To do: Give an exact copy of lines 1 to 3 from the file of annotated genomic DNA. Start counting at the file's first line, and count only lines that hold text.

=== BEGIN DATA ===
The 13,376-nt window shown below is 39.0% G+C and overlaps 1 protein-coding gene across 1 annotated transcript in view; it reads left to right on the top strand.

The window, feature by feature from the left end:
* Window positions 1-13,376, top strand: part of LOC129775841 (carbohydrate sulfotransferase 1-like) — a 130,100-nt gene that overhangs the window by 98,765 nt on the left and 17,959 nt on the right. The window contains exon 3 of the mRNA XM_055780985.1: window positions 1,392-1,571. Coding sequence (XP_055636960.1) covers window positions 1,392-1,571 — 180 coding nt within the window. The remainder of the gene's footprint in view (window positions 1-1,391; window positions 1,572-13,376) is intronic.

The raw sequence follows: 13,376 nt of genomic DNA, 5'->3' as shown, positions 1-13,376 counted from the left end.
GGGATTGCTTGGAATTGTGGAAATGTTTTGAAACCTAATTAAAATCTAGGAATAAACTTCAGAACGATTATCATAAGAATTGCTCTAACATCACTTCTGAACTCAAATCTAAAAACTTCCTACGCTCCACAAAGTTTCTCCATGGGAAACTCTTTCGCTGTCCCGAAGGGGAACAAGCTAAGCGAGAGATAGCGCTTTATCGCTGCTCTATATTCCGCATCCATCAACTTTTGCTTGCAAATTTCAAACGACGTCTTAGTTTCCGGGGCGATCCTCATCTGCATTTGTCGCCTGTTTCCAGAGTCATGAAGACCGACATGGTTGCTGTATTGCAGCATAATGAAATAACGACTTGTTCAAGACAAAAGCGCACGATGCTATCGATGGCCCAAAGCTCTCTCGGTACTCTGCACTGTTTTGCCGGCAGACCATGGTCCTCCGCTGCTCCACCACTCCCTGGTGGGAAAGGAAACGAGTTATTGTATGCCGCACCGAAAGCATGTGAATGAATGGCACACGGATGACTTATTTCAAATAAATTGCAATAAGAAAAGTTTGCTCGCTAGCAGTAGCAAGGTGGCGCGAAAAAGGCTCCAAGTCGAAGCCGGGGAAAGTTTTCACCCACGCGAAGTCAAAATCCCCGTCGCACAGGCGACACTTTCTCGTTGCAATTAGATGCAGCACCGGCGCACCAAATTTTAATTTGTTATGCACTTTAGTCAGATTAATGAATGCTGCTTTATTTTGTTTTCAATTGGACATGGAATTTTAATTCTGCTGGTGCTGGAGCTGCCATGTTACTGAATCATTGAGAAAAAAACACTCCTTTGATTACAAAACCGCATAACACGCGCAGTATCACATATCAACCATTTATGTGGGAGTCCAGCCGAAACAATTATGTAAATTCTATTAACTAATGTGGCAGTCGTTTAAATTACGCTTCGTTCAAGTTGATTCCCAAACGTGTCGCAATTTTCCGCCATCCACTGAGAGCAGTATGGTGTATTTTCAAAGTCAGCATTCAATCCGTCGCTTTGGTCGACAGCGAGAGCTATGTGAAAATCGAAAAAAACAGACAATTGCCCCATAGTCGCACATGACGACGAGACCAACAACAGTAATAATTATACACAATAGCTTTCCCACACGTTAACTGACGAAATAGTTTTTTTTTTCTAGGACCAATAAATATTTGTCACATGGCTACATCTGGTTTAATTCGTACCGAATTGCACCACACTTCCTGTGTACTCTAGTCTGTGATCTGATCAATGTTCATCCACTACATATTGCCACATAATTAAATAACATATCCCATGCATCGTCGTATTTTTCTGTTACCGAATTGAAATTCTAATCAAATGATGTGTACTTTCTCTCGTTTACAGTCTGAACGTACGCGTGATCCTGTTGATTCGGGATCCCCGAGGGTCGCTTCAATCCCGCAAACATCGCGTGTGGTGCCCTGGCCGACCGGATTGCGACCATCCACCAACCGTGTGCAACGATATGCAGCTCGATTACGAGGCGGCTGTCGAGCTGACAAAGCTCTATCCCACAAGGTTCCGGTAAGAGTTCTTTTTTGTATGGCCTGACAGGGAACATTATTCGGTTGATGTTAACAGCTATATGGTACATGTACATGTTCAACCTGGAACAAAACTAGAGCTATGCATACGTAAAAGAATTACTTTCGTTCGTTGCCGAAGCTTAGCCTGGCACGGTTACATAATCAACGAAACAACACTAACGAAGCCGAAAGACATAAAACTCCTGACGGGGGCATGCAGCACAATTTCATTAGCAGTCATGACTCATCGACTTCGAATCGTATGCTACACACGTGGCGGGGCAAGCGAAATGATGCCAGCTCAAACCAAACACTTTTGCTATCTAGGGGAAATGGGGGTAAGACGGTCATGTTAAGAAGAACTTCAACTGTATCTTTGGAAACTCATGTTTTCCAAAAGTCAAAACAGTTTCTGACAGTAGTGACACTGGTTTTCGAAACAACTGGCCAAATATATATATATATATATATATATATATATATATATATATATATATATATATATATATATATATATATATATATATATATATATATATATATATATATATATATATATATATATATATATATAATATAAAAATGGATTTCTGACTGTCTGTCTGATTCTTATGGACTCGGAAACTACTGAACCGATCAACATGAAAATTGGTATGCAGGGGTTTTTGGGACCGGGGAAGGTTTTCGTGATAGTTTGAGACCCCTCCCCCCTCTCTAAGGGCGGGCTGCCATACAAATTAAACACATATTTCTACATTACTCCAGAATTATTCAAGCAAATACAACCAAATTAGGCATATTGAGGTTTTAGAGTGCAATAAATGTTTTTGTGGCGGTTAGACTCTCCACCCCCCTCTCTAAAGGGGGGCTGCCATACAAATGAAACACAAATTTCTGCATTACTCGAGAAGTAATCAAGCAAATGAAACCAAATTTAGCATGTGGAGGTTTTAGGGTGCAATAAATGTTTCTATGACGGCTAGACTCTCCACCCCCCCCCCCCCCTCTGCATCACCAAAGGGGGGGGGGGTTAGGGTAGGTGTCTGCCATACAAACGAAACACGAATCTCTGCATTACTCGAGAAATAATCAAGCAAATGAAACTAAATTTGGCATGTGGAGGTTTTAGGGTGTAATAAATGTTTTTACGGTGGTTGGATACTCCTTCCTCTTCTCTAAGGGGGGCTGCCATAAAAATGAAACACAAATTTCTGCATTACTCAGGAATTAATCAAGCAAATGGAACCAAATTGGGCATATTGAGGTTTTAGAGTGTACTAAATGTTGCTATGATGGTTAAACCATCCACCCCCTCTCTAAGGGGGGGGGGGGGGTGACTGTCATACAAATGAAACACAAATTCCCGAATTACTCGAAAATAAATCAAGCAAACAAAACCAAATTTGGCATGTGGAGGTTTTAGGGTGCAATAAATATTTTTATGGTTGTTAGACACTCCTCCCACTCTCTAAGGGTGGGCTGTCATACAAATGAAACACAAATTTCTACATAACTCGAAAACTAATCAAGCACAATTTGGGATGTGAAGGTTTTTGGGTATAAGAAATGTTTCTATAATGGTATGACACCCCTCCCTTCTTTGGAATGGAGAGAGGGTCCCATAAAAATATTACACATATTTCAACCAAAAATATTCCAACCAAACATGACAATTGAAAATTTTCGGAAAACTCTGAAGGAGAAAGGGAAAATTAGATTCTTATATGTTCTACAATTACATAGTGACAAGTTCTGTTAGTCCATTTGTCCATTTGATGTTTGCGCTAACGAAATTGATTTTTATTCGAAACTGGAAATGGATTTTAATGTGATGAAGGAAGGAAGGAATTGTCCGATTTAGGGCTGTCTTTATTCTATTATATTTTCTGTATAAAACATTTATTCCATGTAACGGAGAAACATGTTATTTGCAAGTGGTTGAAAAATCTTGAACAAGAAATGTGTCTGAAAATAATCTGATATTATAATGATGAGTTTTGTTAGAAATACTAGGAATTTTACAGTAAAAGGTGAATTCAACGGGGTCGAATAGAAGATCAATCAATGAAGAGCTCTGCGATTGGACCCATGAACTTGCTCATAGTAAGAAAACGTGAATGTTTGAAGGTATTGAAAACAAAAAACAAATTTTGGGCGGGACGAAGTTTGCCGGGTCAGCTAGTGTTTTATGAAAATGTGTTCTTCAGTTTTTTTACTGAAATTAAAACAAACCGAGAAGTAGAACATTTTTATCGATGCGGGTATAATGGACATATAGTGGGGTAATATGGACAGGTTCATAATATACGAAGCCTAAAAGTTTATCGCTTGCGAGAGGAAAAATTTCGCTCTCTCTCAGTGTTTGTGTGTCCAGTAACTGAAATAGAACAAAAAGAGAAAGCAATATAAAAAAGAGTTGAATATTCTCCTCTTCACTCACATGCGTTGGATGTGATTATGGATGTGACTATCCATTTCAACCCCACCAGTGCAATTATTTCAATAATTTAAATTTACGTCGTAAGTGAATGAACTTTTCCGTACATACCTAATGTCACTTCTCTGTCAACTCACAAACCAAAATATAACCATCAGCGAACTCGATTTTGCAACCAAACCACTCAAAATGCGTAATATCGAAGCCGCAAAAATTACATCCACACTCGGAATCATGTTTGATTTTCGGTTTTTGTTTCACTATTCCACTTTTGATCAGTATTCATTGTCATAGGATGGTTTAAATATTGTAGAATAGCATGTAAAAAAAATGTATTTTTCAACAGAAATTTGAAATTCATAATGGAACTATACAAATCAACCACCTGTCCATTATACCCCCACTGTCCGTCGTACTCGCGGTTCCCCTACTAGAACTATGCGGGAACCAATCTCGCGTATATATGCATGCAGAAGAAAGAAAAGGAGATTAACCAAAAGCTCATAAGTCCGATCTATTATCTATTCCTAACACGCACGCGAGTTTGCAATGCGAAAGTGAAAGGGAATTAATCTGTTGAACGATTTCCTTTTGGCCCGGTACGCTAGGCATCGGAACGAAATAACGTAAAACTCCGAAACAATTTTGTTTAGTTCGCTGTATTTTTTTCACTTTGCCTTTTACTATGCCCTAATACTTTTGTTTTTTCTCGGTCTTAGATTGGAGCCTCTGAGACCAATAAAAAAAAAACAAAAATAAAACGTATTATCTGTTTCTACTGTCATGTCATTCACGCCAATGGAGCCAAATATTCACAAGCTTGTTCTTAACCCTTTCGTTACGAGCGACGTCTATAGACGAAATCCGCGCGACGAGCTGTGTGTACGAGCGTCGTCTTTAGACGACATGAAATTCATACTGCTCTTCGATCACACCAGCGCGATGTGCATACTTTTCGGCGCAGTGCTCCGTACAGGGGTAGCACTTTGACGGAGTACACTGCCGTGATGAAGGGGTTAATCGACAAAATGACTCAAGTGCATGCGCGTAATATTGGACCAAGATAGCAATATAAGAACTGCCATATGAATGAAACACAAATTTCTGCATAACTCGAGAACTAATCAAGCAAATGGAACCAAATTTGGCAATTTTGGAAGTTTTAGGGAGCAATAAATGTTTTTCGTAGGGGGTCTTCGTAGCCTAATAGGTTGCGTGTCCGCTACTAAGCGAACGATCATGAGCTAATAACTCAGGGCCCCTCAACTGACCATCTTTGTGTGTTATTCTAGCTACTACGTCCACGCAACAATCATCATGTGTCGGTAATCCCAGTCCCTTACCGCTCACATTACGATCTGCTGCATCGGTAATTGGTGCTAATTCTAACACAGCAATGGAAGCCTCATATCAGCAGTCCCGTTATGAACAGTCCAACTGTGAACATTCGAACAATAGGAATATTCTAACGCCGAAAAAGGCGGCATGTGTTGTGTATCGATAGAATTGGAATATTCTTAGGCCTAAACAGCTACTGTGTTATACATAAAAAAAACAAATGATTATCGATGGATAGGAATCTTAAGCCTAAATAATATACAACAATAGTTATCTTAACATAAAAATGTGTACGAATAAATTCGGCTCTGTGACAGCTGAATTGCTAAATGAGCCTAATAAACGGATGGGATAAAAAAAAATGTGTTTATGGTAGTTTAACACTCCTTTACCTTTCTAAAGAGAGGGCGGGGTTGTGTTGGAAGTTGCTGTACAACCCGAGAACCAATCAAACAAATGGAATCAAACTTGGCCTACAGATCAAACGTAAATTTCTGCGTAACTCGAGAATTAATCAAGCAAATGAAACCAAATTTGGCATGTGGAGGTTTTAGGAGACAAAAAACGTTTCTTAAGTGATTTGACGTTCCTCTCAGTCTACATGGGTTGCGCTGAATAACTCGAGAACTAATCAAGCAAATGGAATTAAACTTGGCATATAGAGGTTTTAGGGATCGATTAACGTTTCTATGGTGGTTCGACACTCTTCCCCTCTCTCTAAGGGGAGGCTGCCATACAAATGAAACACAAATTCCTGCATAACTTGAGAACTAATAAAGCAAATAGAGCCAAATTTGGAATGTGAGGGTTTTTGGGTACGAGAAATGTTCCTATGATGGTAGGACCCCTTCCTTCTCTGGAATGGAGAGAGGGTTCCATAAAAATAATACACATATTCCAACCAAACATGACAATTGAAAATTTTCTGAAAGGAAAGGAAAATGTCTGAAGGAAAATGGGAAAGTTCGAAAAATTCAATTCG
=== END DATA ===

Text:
The 13,376-nt window shown below is 39.0% G+C and overlaps 1 protein-coding gene across 1 annotated transcript in view; it reads left to right on the top strand.

The window, feature by feature from the left end:
* Window positions 1-13,376, top strand: part of LOC129775841 (carbohydrate sulfotransferase 1-like) — a 130,100-nt gene that overhangs the window by 98,765 nt on the left and 17,959 nt on the right. The window contains exon 3 of the mRNA XM_055780985.1: window positions 1,392-1,571. Coding sequence (XP_055636960.1) covers window positions 1,392-1,571 — 180 coding nt within the window. The remainder of the gene's footprint in view (window positions 1-1,391; window positions 1,572-13,376) is intronic.